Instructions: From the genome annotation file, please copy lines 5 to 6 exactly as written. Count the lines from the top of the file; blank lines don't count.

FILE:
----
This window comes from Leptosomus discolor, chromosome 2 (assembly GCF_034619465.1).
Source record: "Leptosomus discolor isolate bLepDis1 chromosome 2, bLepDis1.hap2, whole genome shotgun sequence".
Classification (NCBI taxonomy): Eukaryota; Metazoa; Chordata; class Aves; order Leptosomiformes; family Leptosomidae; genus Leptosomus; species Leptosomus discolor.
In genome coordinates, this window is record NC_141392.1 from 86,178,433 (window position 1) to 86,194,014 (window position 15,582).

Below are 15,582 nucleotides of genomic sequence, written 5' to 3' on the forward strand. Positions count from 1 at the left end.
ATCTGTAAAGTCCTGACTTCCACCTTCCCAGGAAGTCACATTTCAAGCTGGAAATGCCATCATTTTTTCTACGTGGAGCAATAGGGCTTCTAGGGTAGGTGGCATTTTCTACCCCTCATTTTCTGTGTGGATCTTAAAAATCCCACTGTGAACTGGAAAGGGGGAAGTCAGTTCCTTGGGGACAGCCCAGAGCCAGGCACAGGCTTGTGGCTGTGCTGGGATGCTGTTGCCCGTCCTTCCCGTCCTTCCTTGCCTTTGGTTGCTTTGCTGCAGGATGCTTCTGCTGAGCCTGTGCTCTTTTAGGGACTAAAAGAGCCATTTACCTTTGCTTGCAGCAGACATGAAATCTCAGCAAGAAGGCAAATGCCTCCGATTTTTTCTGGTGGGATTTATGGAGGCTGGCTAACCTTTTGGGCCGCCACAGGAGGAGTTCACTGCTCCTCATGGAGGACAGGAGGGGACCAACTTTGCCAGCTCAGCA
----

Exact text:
Below are 15,582 nucleotides of genomic sequence, written 5' to 3' on the forward strand. Positions count from 1 at the left end.
ATCTGTAAAGTCCTGACTTCCACCTTCCCAGGAAGTCACATTTCAAGCTGGAAATGCCATCATTTTTTCTACGTGGAGCAATAGGGCTTCTAGGGTAGGTGGCATTTTCTACCCCTCATTTTCTGTGTGGATCTTAAAAATCCCACTGTGAACTGGAAAGGGGGAAGTCAGTTCCTTGGGGACAGCCCAGAGCCAGGCACAGGCTTGTGGCTGTGCTGGGATGCTGTTGCCCGTCCTTCCCGTCCTTCCTTGCCTTTGGTTGCTTTGCTGCAGGATGCTTCTGCTGAGCCTGTGCTCTTTTAGGGACTAAAAGAGCCATTTACCTTTGCTTGCAGCAGACATGAAATCTCAGCAAGAAGGCAAATGCCTCCGATTTTTTCTGGTGGGATTTATGGAGGCTGGCTAACCTTTTGGGCCGCCACAGGAGGAGTTCACTGCTCCTCATGGAGGACAGGAGGGGACCAACTTTGCCAGCTCAGCA